Transcript for Powerball Winners Come Forward to Claim Part of $1.58 Billion Jackpot
You know, literally millions of Americans have their dreams of mega wealth through a mega jackpot dashed on Wednesday night's powerball drawing. At least three lucky ticket holders did hit it big-time, $1.6 billion, a world record. Tonight we're hearing from the Tennessee couple, the first winners to come forward to claim their very big slice of the very big powerball pie. ABC's Steve osunsami has their story. Reporter: It's a champagne dream come true. Meet John and Lisa Robinson, daughter tiffany, dog Abby. We're going to take the lump July. Why? Because we're not guaranteed tomorrow. Amen to that. Reporter: Tonight they're saying good-bye to middle class and hello to Uber Uber rich. Congratulations. It's a little piece of the pie. Reporter: A story you can't help but love. A family from small towel Mumford, Tennessee, home to one stop light and fewer than 6,000 people. Lisa works in a dermatologist's office. Her husband at a maintenanaenance distribution center transfer they live down the street from this grocery store where he's seen on security camera buying the winning ticket. I was on my way home from work. She told me, you're going to pick us up a couple lottery tickets? I told her, I really don't feel like picking them up, but I'll stop at the store and buy the tickets. Reporter: When those lucky balls rolled down one by one on Wednesday night, Lisa could hardly believe her eyes. Well, I was running down the hallway screaming and crying. And I said, you got to check the Numbers. He woke up in a dead sleep, he's all startled, what, what? He looked at them three or four times and he says, baby, I think these are the right Numbers. Reporter: Remember the chaos that broke out at the 7-eleven where winning jackpot ticket was hold in chino hills, California? They were cheering for the all-star clerk. It felt like something out of a movie. I'm envious of the winner. I love it. Reporter: Lotto officials gave the owner a $1 million check just for selling the winning ticket. In no time word spread about a California winner. This Los Angeles nursing home. Somebody won lotto. Reporter: Cheering for one of their nurses, a mother of seven. Honestly it couldn't have happened to a nicer person. Reporter: The party short-lived. The nurse who thought she won said it was an embarrassing prank from her son. Her daughter tells the "L.A. Times," this is one big misunderstanding. Her boss, who bought 18,000 tickets for staff, including hers, still believes this nurse is a winner. She had two hours left to her shift and she stayed the two hours. I was extremely impressed. Reporter: Tonight there remains no confirmation on the winner out west but the nurse in the L.A. Suburbs has reportedly shared with her employer that she's going on leave effective immediately until things cool off. As for Florida, there's no word yet on the winner there either. The Robinsons and the winners still to be identified are especially lucky. All three tickets were sold in states that don't tax lottery winnings or have no state income tax. The jackpot delivered plenty of consolation prizes. $1 million, $2 million winners in at least 26 states who matched 5 of 6 Numbers, including a group of preschool teachers in Kentucky who rushed to claim their prize. Some of them still owe student loan. While winning the big one sounds like a dream come true -- the massive worlds you could buy, cars -- the dream could turn into a nightmare. The biggest mistake winners make is acting too quickly. They don't take a breath, they don't take time to figure out what their goals are and how to best achieve them. Reporter: Money adviser Susan Bradley helps lottery winners avoid the potential crash and burn. I learn to ask an important question. What matters to you? What matters most in your life? That starts a conversation. Reporter: She says sudden life change requires focus. If you can anchor into something that is critically important, your deep values, you have a really good shot of having a very good time with this money. Reporter: Sandra Hayes, a former winner, agrees. Make wise investments. You don't want to buy a million-dollar home, necessarily. But you want something a little more than what you had but you have to be within reason. Reporter: She and 12 of her co-workers won a $224 million powerball jackpot in 2006. When she was a single mom living on food stamps. She's lived the dream while keeping her feet firmly planted here on Earth. I paid off my house. The second thing I did was I bought a car. Reporter: As for the Robinsons in Tennessee, lotto lawyer Jason Kerlin says they've gone about winning the smart way. I verified that what you're looking at is right. Then I knew I had to do something. First thing make sure you're the winner. Double-check, triple check your ticket. Next, sign the back of the ticket. They did that. I saw at the press conference, she went to the Tennessee lottery website and followed the instructions, perfect. Hired an attorney, perfect. Hired a financial planner, perfect. If I had that ticket in my hand all my stresses would just melt away? No actually more stress comes with that ticket. No one can project and understand what it feels like to be a lottery winner. I worked with many and I can't tell you what they feel. It's very strong. It's emotionally turbulent. It can be wonderful. But it's one of the strongest experiences one will ever have in their life. Reporter: When they spoke in front of cameras Lisa Robinson broke down explaining how they now plan to help their daughter. Our daughter had some -- They're going to help me. They'll be back to work first thing Monday morning. That's what we've done all our lives. They have the love of their family and a sense of purpose. Something even those of us who aren't millionaires can agree is worth more than all the money in the world. I'm Steve osunsami for "Nightline" in Mumford, Tennessee.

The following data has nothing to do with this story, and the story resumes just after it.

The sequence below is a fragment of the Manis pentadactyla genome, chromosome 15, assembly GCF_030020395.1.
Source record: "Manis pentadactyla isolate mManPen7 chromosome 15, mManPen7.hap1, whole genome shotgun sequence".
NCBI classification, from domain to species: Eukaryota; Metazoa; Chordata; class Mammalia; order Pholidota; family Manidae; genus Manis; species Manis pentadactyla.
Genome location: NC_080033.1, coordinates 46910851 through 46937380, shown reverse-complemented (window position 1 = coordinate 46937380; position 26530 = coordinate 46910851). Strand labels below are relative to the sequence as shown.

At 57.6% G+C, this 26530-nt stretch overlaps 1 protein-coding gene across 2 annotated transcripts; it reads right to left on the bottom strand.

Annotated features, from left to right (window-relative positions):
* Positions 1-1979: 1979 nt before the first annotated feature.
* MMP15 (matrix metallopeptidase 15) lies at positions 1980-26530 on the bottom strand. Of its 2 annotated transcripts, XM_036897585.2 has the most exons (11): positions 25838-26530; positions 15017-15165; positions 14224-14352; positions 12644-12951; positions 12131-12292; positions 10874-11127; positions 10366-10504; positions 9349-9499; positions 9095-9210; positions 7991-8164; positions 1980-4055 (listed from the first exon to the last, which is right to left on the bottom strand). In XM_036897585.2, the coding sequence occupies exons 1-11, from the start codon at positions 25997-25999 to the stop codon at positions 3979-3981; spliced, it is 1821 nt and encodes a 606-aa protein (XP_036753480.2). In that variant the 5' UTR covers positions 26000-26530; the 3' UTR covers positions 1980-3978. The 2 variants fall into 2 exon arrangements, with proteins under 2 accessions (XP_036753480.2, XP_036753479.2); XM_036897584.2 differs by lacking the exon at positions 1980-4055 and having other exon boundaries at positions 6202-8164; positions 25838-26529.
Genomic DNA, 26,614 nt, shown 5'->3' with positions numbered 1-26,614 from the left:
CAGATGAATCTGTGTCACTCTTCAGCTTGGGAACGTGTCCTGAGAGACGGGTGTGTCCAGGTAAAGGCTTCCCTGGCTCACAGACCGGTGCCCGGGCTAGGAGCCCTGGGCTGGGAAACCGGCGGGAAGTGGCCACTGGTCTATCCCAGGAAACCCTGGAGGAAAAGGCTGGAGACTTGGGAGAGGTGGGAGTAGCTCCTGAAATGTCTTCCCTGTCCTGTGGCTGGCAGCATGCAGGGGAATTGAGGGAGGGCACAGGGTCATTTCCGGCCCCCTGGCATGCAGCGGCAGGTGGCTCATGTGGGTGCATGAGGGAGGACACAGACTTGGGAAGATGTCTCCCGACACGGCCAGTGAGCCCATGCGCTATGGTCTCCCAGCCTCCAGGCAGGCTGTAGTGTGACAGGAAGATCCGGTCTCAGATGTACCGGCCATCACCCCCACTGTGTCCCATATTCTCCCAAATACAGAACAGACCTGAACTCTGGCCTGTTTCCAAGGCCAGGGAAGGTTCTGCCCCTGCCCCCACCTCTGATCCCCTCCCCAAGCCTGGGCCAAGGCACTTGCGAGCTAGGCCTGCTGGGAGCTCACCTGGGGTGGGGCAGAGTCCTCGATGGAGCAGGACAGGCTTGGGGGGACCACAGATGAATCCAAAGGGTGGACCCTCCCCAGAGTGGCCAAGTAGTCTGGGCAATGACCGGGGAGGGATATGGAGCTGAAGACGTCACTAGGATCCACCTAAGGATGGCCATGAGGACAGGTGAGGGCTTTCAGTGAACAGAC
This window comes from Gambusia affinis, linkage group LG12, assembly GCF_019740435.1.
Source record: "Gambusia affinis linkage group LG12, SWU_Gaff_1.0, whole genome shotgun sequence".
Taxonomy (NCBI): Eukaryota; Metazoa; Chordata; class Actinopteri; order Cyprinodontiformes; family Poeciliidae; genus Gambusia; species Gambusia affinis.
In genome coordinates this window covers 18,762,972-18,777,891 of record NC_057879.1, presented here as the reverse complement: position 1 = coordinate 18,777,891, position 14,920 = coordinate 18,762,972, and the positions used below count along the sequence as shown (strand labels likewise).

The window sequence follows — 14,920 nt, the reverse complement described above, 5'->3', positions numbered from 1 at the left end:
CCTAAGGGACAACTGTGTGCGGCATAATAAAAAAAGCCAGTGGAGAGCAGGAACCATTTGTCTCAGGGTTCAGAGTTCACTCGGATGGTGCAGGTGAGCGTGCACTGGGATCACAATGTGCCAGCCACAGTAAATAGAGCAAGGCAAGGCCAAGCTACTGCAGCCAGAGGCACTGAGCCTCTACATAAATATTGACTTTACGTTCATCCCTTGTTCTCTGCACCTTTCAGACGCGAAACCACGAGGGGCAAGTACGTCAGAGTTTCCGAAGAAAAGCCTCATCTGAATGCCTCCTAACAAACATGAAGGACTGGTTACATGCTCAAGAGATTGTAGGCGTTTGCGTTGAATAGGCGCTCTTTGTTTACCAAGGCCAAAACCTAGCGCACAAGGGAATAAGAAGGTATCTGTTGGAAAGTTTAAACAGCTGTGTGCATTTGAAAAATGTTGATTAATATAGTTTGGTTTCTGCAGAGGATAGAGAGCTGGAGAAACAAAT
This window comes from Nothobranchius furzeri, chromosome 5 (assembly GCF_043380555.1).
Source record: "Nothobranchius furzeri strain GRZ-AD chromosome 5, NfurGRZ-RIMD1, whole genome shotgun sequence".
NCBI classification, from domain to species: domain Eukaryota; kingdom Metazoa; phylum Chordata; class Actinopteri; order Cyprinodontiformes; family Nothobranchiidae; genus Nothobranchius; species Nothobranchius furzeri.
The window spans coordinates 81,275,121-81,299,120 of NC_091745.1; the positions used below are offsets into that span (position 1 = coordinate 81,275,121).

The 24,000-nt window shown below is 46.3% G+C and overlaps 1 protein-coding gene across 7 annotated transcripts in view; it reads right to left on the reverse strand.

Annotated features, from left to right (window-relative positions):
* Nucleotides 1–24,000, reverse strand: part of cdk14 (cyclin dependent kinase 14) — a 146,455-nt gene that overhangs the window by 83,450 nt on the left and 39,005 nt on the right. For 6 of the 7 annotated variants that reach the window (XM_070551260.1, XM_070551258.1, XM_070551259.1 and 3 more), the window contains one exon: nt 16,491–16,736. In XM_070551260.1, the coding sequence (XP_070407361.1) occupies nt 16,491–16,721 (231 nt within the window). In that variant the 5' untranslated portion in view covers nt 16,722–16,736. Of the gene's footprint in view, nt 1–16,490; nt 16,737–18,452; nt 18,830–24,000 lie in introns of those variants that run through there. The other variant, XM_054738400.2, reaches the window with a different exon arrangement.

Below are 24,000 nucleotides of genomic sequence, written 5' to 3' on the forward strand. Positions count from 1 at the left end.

This transcript has been automatically generated and may not be 100% accurate.